(THIS ARTICLE IS MACHINE TRANSLATED by Google from Norwegian)
Twenty years ago I wrote a book about my wanderings in the Arab world called The riddle of hiking (1999). The image of a camel caravan meandering in and out of a few exposed desert bushes helped set the writing in motion. The sound of the Muezzin calling for prayer always made me stop. Here was a sound, a voice that makes things stand still, the city, the mosque, the sculpture, all the while the sound receded. The muezzin will not stay. The muezzin does not travel. The muezzin makes himself invisible. Forever. The words are the Algerian author Mourad Bourboune. A Sufi monk greeted me out in the desert. And introduced me to the ancient wisdom. To the dance, to the sound, the movement and the connectedness. I wrote my book, but also had family and children and felt closer to the words, to the writing, to life in the city. But as the years go by, I have now and then wondered if I might have missed something?
The English painter Brian Flynn is on holiday in Egypt in 2005. At one point, he visits the Sultan Hassan Mosque in ancient Cairo. Its architecture grabs him. But there is something more. It dawns on him that the principles of its geometry are the same as those of the king's chamber in the oldest pyramid. A sacred geometry that shows a deep connection with light, elements and the four corners of the world. When he later on the same trip visits the Temple in Karnak near Luxor, he discovers that the stories told by ancient people are inscribed in the surrounding walls, not only as external signs and hieroglyphs, but through the resonance of forms and matter.
Flynn takes the time to incorporate the architecture of temples and sculptures. It will be an encounter with an art that has worked unchanged for thousands of years. A disciplined handling of the material that is not driven by beauty, but by what happens to the creator – an open transformation. But it will also be an encounter with the wisdom of the heart. Because there are things that only the heart knows, that the mind knows nothing of.
Just to spin, to circle, continue without falling.
The circuit we ourselves are children of
Back in California where he had lived for nearly 20 years, Flynn had a feeling that something was missing in his life. All the time this feeling of running after something but never getting there. Move from one project to another. Like a hamster in a wheel, where the wheel moves while he himself stands still. That very well sums up how many people in the West experience their lives. A feeling of emptiness, as if something is missing…. I feel our whole way of life is trapped in the linear time, as Flynn puts it. Like the ancient Pythagoreans, Flynn discovers that ancient Egyptian art and later Sufi tradition have access to insights that modern man has gradually forgotten. That our daily linear time is subject to a different and larger time that has its own way – and has its way in us. In linear time, we are no longer associated with the change of seasons, which has now been shown to undermine the cycle of which we ourselves are children.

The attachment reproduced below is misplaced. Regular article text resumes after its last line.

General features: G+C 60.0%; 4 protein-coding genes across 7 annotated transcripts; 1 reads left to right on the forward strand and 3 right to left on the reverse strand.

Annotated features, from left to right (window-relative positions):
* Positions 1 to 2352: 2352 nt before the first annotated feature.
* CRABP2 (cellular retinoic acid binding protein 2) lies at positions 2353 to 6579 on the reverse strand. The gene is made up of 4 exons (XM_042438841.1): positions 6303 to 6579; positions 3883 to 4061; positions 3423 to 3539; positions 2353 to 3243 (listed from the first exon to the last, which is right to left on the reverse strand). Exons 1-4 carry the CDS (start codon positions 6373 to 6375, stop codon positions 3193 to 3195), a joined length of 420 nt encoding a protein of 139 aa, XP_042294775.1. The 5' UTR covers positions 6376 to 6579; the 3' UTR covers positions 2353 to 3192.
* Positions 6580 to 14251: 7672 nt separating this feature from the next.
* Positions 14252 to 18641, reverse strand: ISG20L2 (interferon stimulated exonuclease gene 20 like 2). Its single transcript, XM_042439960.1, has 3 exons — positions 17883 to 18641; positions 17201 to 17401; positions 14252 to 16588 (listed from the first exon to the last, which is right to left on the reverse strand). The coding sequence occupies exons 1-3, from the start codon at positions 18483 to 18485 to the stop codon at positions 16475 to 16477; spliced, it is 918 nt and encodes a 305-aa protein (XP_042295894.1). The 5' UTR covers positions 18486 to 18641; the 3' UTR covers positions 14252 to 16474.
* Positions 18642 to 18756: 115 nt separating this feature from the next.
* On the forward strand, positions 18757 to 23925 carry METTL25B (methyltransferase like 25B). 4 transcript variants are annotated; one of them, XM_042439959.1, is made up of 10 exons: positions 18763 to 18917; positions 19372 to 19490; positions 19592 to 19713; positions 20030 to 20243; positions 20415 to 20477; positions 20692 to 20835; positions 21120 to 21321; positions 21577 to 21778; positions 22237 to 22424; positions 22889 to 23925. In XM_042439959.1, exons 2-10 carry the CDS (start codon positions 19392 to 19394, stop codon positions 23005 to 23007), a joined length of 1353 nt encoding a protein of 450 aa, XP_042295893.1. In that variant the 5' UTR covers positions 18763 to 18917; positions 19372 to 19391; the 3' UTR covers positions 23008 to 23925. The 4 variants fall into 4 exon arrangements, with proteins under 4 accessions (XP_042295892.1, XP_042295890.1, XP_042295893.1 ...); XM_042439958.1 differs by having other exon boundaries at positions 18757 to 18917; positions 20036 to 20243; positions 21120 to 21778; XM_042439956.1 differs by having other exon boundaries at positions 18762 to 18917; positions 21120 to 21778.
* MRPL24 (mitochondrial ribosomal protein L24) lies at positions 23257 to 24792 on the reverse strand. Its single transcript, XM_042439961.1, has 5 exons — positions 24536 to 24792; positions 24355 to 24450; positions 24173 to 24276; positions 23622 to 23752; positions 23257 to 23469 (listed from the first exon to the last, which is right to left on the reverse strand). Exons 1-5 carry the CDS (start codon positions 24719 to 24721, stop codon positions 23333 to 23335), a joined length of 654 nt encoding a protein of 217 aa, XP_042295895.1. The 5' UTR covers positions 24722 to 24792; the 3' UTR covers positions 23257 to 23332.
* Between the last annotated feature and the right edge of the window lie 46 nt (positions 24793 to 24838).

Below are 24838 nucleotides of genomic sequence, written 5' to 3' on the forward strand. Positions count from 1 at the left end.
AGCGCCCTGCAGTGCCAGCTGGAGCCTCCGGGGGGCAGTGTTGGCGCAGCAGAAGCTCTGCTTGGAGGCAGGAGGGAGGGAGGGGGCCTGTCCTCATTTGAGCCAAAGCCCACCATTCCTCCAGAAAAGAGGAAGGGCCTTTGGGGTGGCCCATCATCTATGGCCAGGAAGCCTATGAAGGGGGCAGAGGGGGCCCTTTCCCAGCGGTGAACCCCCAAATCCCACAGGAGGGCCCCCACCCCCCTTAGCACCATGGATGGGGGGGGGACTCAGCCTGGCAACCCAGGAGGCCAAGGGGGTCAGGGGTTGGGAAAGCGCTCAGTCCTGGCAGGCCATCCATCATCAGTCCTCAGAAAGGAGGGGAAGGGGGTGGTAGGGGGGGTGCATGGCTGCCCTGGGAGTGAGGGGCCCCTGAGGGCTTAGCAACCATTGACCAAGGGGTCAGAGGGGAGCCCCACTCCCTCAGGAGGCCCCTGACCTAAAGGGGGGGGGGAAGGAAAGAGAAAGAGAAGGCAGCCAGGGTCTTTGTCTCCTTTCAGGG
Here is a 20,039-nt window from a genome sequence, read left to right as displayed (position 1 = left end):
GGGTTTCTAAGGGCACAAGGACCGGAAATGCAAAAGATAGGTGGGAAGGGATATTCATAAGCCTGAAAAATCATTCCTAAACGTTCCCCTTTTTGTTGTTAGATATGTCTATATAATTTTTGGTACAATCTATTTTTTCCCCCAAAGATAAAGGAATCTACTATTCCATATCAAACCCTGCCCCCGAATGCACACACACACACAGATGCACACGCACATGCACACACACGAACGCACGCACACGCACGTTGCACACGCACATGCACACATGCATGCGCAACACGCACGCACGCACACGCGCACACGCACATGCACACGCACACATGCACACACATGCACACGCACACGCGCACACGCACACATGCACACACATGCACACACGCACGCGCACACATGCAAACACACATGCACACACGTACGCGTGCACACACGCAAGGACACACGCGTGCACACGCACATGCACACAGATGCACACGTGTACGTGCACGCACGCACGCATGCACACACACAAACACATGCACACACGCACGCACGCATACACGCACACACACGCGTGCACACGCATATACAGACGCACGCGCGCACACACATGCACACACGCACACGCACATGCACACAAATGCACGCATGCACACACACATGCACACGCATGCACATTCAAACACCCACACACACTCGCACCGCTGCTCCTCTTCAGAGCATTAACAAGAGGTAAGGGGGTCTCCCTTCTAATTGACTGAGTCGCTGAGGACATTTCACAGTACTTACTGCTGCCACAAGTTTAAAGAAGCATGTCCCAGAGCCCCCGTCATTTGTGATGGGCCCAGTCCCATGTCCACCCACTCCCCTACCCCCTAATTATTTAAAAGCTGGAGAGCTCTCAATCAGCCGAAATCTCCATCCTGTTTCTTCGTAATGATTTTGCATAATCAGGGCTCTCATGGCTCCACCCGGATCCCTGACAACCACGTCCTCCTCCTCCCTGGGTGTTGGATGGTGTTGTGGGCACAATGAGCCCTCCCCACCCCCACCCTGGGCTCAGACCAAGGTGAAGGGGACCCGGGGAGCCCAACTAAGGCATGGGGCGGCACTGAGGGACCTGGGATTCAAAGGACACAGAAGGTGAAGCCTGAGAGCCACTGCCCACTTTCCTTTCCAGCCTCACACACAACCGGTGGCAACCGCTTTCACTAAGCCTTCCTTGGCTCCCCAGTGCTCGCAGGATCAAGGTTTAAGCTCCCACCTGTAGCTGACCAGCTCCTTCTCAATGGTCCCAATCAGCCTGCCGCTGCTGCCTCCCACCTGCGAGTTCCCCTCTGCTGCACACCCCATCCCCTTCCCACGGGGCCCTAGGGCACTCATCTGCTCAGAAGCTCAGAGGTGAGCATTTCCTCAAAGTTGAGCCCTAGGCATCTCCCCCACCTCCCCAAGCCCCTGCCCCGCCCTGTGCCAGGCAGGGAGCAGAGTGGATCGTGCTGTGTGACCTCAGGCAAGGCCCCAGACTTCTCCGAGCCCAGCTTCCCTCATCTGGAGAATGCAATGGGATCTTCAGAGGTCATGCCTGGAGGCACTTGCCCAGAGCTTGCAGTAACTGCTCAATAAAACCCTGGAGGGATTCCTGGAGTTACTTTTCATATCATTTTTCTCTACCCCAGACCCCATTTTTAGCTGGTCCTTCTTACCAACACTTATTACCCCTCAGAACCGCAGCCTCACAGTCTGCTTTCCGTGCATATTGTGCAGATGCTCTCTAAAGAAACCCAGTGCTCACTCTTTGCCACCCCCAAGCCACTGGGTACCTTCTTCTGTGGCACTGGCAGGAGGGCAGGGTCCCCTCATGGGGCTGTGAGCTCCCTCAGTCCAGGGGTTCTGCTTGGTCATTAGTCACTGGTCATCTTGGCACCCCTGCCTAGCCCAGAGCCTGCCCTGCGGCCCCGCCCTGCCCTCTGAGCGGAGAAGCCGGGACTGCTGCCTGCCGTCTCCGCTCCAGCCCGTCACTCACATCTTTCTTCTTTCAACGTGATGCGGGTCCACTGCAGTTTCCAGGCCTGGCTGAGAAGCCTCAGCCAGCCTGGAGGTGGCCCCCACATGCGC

The secret behind sacred art is its sense of diversity. Eros is this continuity of creation, the openness of the infinite. Art, whether it is architecture, painting or dance, is only there for you to interact with the material. To be receptive to the energy of the stone and the colors. To absorb the multiple field of action of Sufi dance. The Sufi dance teaches you to nurture confidence to just spin, to circle, to continue without falling, as it is said in the film. Eventually you will slip into this vortex, into another time, a connecting time.
For Flynn, the Sufi dance opens a window to the wisdom of antiquity: it activates and connects the sound we already have in us. He discovers that love is not just love for another, because to love is to be gripped by the incomprehensibility and generosity of the world. Because love is a way of interacting with the world, things, matter, life. A generosity in the way you eat together, sense, talk, listen.
There are things that only the heart knows, that the mind knows nothing about.
Devotion: But we lack time
In modern life we are caught up in constant chores, self-administration, a life marked by a reflexive distance to the world. Almost like a way to survive. Love is time made palpable in the heart, writes Marcel Proust somewhere. Today we live at a distance from the devotion that time has made sensitive to the heart. Emphasizing devotion, like Flynn, requires practice, focus, and discipline. Happiness takes time, says Camus. Patience. What requires time, this nourishment for the soul, which is so difficult. Because everything goes too fast. Because a lot of the time is taken from us. The busy work life that steals our time. To dare to let go of control. Because the truth about the world, it turns out, not through mastery, but through attention. We need both, the reflexive distance and the closeness of devotion. But the first one has taken over and may end up suffocating us.
It is a beautiful, intelligent and thoughtful film that shows that there is probably a reason for the lifelessness and emptiness that grips so many people today. That we have access to so much, but we are not really alive. For it to live is about being inspired, that the heart paves the way for us to be any form, as Ibn Arabi writes. Not through a sermon from a higher place, but through the forces that release our creative connection with things and the world. The film also shows how little we need to be able to live a rich life.